A man hangs up an "El Paso Strong" sign at a makeshift memorial at the scene of a mass shooting at a shopping complex, Tuesday, Aug. 6, 2019, in El Paso, Texas.
FILE - In this May 1, 2018, file photo, Facebook CEO Mark Zuckerberg delivers the keynote speech at F8, Facebook's developer conference, in San Jose, Calif. Federal regulators are fining Facebook $5 billion for privacy violations and instituting new oversight and restrictions on its business. But they are only holding Zuckerberg personally responsible in a limited fashion.
FILE - In this May 1, 2018, file photo, Facebook CEO Mark Zuckerberg makes the keynote speech at F8, Facebook's developer conference, in San Jose, Calif. Zuckerberg says the company is evaluating how it should handle “deepfake” videos created with artificial intelligence and high-tech tools to yield false but realistic clips. He said in an interview Wednesday, June 26, 2019 that it may make sense to treat such videos differently from other misinformation such as false news. Facebook has long held that it should not decide what is and isn’t true, leaving such calls instead to outside fact-checkers. (AP Photo/Marcio Jose Sanchez, File)
FILE - This Friday, March 10, 2017, file photo shows the WhatsApp communications app on a smartphone, in New York. WhatsApp says a vulnerability in the popular communications app let mobile phones be infected with sophisticated spyware with a missed in-app call alone.
FILE - In this March 29, 2018 file photo, the logo for social media giant Facebook, appears on screens at the Nasdaq MarketSite, in New York's Times Square. Facebook says it has shut down some Italian accounts that were phony and pages that were spreading fake news ahead of European Union parliamentary elections. The social network said Sunday, May 12, 2019 it “removed a number of fake and duplicate accounts that were violating our authenticity polices, as well as multiple pages for name change.”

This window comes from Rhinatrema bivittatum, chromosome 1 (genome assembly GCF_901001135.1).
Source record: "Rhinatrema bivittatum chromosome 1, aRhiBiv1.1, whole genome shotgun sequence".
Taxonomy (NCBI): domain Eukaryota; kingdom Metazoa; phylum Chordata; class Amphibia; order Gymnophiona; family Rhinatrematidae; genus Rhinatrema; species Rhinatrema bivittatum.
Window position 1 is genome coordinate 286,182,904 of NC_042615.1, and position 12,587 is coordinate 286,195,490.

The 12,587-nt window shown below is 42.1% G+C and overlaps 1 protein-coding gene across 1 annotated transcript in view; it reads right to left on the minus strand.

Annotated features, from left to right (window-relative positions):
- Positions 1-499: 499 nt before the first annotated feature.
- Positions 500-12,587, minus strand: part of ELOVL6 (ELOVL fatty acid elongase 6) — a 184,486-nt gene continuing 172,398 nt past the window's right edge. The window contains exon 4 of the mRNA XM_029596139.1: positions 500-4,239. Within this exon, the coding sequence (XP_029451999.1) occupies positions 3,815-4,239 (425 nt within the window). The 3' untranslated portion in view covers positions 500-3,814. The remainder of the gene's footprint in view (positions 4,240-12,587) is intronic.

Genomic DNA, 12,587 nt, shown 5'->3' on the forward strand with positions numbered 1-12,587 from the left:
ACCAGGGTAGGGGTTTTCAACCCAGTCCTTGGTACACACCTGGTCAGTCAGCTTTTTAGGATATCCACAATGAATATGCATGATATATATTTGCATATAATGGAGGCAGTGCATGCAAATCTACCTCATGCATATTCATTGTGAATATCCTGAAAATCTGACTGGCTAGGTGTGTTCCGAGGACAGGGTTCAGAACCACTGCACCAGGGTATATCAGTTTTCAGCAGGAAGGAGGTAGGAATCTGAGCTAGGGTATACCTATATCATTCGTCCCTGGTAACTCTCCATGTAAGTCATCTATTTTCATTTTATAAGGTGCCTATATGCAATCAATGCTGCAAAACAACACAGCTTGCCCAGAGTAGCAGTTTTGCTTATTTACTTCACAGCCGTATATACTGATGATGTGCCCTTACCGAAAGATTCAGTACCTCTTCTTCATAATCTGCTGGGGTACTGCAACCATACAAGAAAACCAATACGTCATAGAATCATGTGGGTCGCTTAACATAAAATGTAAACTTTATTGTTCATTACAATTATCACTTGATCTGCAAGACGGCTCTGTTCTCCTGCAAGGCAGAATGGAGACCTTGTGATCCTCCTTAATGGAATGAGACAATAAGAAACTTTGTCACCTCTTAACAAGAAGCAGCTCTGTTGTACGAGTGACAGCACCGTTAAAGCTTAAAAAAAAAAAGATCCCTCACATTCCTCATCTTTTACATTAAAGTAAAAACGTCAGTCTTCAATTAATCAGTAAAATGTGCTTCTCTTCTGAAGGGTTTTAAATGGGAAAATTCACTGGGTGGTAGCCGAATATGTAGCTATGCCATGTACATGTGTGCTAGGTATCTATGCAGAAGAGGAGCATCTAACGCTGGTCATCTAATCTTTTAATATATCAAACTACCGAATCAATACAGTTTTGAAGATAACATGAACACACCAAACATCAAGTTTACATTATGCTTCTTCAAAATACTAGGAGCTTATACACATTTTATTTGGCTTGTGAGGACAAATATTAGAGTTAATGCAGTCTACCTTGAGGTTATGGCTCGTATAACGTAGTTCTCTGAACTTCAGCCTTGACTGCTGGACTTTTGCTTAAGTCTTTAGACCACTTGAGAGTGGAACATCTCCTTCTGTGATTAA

For the social network, that’s one major legal problem down, several to go, including government investigations in the U.S. and Europe over its data and privacy practices.
SAN DIEGO (AP) — The U.S. government kept a database on journalists, activists, organizers and "instigators" during an investigation into last year's migrant caravan, infuriating civil liberties and media groups who called it a blatant violation of free speech rights.
NEW YORK (AP) — Social media giant Facebook says it will remove groups and pages that spread misinformation about vaccinations on its site.
WASHINGTON (AP) — It wasn't exactly a mic-drop moment. But when House Speaker Nancy Pelosi abruptly ended a conversation as a freshman lawmaker no longer seemed to be listening, it showed just how far the Democratic leader and the new majority have to go in getting used to each other.